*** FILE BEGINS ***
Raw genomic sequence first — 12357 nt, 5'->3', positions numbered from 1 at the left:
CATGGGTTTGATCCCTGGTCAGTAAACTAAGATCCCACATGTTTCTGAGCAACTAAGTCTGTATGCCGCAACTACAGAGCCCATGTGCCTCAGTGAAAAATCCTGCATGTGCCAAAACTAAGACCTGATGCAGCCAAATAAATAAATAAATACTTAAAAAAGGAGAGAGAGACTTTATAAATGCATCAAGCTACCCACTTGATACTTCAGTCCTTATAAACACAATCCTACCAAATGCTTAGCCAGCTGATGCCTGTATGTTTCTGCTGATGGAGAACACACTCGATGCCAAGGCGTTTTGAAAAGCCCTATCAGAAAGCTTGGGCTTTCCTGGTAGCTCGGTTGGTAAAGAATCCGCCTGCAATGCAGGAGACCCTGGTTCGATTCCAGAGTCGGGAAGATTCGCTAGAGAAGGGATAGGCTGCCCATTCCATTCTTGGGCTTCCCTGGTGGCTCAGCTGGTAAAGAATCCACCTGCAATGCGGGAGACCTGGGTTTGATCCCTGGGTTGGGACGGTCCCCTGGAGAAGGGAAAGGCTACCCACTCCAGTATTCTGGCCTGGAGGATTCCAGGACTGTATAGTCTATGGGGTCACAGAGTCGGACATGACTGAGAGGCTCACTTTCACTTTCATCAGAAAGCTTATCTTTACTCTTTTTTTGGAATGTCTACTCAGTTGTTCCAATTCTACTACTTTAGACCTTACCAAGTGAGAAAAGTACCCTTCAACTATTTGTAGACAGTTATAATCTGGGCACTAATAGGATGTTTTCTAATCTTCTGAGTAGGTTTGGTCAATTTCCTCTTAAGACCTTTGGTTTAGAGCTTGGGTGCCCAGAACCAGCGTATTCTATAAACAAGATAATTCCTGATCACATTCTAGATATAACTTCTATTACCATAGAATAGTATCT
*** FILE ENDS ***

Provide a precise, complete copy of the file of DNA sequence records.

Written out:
Raw genomic sequence first — 12357 nt, 5'->3', positions numbered from 1 at the left:
CATGGGTTTGATCCCTGGTCAGTAAACTAAGATCCCACATGTTTCTGAGCAACTAAGTCTGTATGCCGCAACTACAGAGCCCATGTGCCTCAGTGAAAAATCCTGCATGTGCCAAAACTAAGACCTGATGCAGCCAAATAAATAAATAAATACTTAAAAAAGGAGAGAGAGACTTTATAAATGCATCAAGCTACCCACTTGATACTTCAGTCCTTATAAACACAATCCTACCAAATGCTTAGCCAGCTGATGCCTGTATGTTTCTGCTGATGGAGAACACACTCGATGCCAAGGCGTTTTGAAAAGCCCTATCAGAAAGCTTGGGCTTTCCTGGTAGCTCGGTTGGTAAAGAATCCGCCTGCAATGCAGGAGACCCTGGTTCGATTCCAGAGTCGGGAAGATTCGCTAGAGAAGGGATAGGCTGCCCATTCCATTCTTGGGCTTCCCTGGTGGCTCAGCTGGTAAAGAATCCACCTGCAATGCGGGAGACCTGGGTTTGATCCCTGGGTTGGGACGGTCCCCTGGAGAAGGGAAAGGCTACCCACTCCAGTATTCTGGCCTGGAGGATTCCAGGACTGTATAGTCTATGGGGTCACAGAGTCGGACATGACTGAGAGGCTCACTTTCACTTTCATCAGAAAGCTTATCTTTACTCTTTTTTTGGAATGTCTACTCAGTTGTTCCAATTCTACTACTTTAGACCTTACCAAGTGAGAAAAGTACCCTTCAACTATTTGTAGACAGTTATAATCTGGGCACTAATAGGATGTTTTCTAATCTTCTGAGTAGGTTTGGTCAATTTCCTCTTAAGACCTTTGGTTTAGAGCTTGGGTGCCCAGAACCAGCGTATTCTATAAACAAGATAATTCCTGATCACATTCTAGATATAACTTCTATTACCATAGAATAGTATCT